History:  Tools with a similar shape to the Yamanni-ryu Sai (Trident or Short Sword) include a hoe used to dig a furrow for planting rice or vegetable seed, and a variety of small pitchfork.  It is likely, however, that the Sai is a direct weapon import from China or Indonesia.

The photo above (omitted) shows two antique sai (on the left) and one modern mass-produced sai for comparison.  The older sai are both over 100 years old from China.  The sai on the far left is a forged iron weapon with an octagon bar and a grooved flat tip.  The horns are rounded and fitted to the central rod.  The handle is turned wood with metal fittings like a sword.  The pommel is a solid iron cube with the corners cut off.  The sai in the middle is a black forged wrought iron weapon.  Unlike the other sai the hammer marks are visible.  It was made without the use of a file and relied on the skill of the blacksmith to provide it with a final form.  Like the other sai it has a blunt tip and a nutcracker pommel.  The points of the horns are sharp.  The modern sai is lighter in weight, has a longer handle and the horns are wider with a different shape.  The original sai are balanced like a sword with the balance point about 2 inches forward of the guard.   Many modern sai balance at the cross point of the horns and the handle.

Description:  The Yamanni-ryu Sai resembles a trident with a central round or octagonal metal blade, which tapers slightly toward the tip, and two prongs or wrist guards on either side.  The round blades resist chipping better than the octagon ones.  However, the octagon blade does more damage on impact because the striking area is more concentrated.  The central blade in modern times is 15 to 21 ½ inches in overall length, and should be slightly longer than the user’s forearm when held in a reverse position.  The modern version is chrome plated steel weighing up to 3 pounds.   The handle is wrapped, traditionally with thin rope, or in modern times with some form of thick tape.  The butt end of the handle is designed for striking.  The tip is generally blunted.

2 TSUKA – Grip
3 MOTO – Wing Base
4 YOKU – Wing
5 TSUME – Wing Tip
6 MONOUCHI – Shaft
7 SAKI – Tip

Technique:  Even though sai are sometimes called “short swords”, they were not used as a traditional sword but primarily as defensive weapons.   They were used more as a club would be, but in pairs.  The sai can be used to block, stab, slash, punch, trap or even throw.  It was common practice to carry a third sai to replace one that was dropped or thrown.   When thrown the goal was to knock a rider off their horse, not by stabbing them, but more by the sheer surprise and weight of the sai.
Legend states that a strap of some sort was occasionally tied to the handle for retrieval.  Flipping the long end out, you effectively have a whipping, striking tool.  The long end could also be used for poking and blocking techniques.  The pummel on the Sai’s handle could be used to block and to punch and crush (i.e. skull).  A sai could also be attached to a Bo to create a spear.  In most styles the sai should be long enough to cover the forearm to augment blocking techniques.   The hand guards effectively protect the hands from damage and are also used to catch a strike from a weapon like a bo.  The prongs of the sai are good for blocking, catching and trapping bo or sword strikes.  Once the prongs complete the trap, the defender can use the sai to twist the attacker’s weapon from their grasp or even breaking the opponent’s weapon.  Because of the flipping techniques employed in use of the sai, strong and limber shoulders, arms, and wrists need to be developed if one is going to master their use.  For this reason, the sai has been a sought out addition to many karateka’s supplementary training for strength and coordination.  The efficient use of the weapon is much reliant on the dexterity of the practitioner with his thumbs, which the tang is balanced and rotated on along with the loosening and tightening of the grip from the small finger for striking and consolidating power.  Sai is the practice of  ‘Shuto’ in empty hand and emphasizes the need for ‘Koshi no Chikara’ (Hip power) and ‘Suri Ashi’ (sliding movement).  The importance of body movement and good footwork is ever more apparent as the weapon is of a smaller classification than Bo.  Advanced practitioners must learn to throw the Sai, a difficult requirement in view of the weight.  The Sai explores the weakness of Bo, thus making Bo-jutsu stronger.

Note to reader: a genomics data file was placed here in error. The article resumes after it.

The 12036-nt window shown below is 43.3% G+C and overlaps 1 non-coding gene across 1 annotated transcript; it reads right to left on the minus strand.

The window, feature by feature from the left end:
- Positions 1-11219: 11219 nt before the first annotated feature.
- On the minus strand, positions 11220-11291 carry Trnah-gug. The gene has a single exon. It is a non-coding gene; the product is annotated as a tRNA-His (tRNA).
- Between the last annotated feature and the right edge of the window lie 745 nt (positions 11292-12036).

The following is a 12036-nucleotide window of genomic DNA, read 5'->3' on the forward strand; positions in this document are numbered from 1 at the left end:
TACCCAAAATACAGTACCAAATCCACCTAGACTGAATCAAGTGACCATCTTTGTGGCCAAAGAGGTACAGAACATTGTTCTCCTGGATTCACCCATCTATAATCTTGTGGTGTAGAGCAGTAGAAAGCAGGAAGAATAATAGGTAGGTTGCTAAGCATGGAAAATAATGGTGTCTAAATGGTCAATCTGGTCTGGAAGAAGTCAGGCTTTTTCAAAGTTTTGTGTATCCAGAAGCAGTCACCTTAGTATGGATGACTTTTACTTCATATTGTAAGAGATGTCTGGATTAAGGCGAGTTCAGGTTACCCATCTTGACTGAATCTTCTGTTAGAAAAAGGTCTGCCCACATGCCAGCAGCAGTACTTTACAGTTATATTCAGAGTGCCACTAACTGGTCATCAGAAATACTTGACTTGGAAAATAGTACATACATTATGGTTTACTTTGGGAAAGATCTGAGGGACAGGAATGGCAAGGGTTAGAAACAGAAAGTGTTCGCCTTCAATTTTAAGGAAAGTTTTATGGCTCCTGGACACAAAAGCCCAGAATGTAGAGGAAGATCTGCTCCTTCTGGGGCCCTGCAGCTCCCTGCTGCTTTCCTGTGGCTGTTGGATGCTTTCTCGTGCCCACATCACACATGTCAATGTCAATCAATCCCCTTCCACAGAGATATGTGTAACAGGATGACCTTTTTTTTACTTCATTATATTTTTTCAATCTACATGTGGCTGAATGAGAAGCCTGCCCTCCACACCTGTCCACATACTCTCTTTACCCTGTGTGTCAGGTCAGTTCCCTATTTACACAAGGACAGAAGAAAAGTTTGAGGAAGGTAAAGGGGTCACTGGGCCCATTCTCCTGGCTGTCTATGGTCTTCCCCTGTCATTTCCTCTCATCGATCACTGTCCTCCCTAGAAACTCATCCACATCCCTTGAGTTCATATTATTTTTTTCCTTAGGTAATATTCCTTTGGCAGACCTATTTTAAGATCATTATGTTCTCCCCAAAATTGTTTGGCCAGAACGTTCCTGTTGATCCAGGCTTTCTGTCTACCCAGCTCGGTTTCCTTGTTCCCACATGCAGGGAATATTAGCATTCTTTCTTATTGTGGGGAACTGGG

The basic holding manner ‘Honte-Mochi’ (Natural) and ‘Gyakute-Mochi’ (Reverse) is prevalent with basic Sai whereupon the advancement to ‘Toku-Mochi’ (special grip) is introduced.  This brings the usage and actions of the Sai into the same family as Tonfa and Kama.

Yamanni-ryu Sai Kata

1) Shimabukuro no Sai Ichi
2) Shimabukuro no Sai Ni

3) Nakandakari no Sai
4) Kyan no Sai

5) Kishaba no Sai Sho
6) Kishaba no Sai Dai